Advice for the First-Time Landlord


Considering investment property ownership? Here are a few tips.

When I left the world of running large data centers to manage properties, I thought the transition would be relatively simple. My partners for my new adventure already owned 200 residential “doors” and 140,000 square feet of commercial space so they had critical mass. Answering tenant calls, I thought, would be just like running an information technology Help Desk – something I knew how to do. But there is always room to learn, and learn I did. Over the next several years, I managed as many as 600 rental units. The most important thing I learned is that most tenants are nice people who need a place to live for a fair rent. A few bad experiences, though, can sour a new landlord, and that is why I offer some suggestions here for anyone considering buying investment property and entering into Life as a Landlord. 

  1. Know your tenants. Always meet your tenants and set expectations around landlord and tenant responsibilities. Check your prospective tenants’ credit using resources like com or other automated resident screening software. 
  1. It takes time to sustain profitability in a property. Whenever you buy an investment property, a period of stabilization is required. Keep up with the property maintenance. It is far less expensive over the long run to maintain a property than it is to repair a property. Arthur Deych, Broker/Owner of Red Tree Real Estate said, “Take a property in need of mostly cosmetic renovation and give yourself at least a year or so to raise the rents to the level required to make it a ‘successful investment.’ Investment property takes time to cultivate the right renovation, the right tenants and the right rents.”
And when tenants see that the landlord cares, they will generally take better care of the property. 
  1. Collect your rents. This may seem obvious, and it should be. But some people look at rent as optional if they are in a pinch. Let me tell you, there is nothing more frustrating than paying a mortgage on a building where the tenant(s) are not paying their rent.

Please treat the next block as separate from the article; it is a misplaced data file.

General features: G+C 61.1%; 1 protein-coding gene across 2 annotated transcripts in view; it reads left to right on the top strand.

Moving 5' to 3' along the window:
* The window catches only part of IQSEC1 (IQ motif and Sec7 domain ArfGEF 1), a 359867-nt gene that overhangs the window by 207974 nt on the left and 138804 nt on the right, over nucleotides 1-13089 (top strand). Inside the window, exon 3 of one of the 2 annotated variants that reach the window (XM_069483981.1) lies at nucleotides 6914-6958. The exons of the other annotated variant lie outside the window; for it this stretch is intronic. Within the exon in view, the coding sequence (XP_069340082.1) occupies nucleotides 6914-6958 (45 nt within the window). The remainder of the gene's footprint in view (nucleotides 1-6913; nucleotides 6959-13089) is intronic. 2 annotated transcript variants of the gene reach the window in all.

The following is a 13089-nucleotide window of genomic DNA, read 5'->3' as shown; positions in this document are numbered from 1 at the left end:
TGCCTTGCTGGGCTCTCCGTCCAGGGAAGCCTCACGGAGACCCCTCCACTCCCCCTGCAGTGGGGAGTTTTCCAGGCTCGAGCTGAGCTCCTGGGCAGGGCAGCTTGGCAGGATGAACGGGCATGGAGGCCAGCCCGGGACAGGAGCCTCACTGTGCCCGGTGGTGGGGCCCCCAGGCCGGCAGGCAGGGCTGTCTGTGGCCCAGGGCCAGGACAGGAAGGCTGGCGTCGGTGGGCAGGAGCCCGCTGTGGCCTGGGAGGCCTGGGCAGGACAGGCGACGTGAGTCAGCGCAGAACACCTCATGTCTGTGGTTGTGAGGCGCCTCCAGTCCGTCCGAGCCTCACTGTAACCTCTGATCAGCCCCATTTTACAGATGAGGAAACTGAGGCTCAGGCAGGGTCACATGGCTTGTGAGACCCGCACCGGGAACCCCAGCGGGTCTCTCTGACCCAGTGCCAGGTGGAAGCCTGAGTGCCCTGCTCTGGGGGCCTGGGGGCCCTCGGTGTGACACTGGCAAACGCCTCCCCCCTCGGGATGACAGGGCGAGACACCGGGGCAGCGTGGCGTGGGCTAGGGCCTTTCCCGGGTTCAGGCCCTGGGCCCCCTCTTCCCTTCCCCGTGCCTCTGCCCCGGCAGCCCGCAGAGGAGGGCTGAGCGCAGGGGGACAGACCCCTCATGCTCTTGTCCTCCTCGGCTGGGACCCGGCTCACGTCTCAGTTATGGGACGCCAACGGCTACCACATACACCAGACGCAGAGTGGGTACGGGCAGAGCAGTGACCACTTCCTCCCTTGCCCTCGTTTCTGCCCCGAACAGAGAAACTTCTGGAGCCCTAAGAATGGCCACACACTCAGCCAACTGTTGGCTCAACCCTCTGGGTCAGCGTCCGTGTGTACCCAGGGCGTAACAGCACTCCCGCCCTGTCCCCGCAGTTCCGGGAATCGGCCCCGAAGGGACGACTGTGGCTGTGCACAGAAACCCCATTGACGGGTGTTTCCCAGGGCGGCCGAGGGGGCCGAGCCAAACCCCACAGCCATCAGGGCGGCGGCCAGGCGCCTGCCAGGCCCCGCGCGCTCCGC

There are many excuses for not paying rent. “My car broke down,” “I needed to see the doctor and couldn’t work,” and “My check is late” are just some of the rationale tenants have shared. The truth is, you need to draw a hard line. Your bank isn’t going to be understanding if you can’t pay the mortgage. 
  1. Keep utilities separate. Whenever possible, keep the utilities (water, electric and gas) separate. Often, buildings have varying degrees of separation such as a single water bill and separate electric. Most water bills are predictable, and if you see a wild swing you can immediately find that leaking toilet in the building.
It is important, I found, to keep the heat separated. There is little more frustrating than arriving at a building where you (as the landlord) are paying for heat and see the indoor temperature being regulated by open windows. By having your tenants pay for heat, the costs will be self-regulating. 
  1. Know your property. Real estate is about knowing your numbers, and understanding ratios of income to expenses on various elements. Run your numbers and consider many “what if” scenarios. 
  1. Expect surprises. Issues happen (floods, power issues, leaks). They need to be responded to appropriately (a “no heat” call in the dead of winter, for example, needs attention). Consider whether you have the correct insurance, manpower and funding available to cover emergencies. 

To learn more about financing and owning investment property, contact Phil Purcell, Hanscom FCU Vice President of Commercial Lending. For answers to commonly asked questions about investment properties, download our free Investment Property Ownership eGuide.

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Hanscom Federal Credit Union
Hanscom Federal Credit Union

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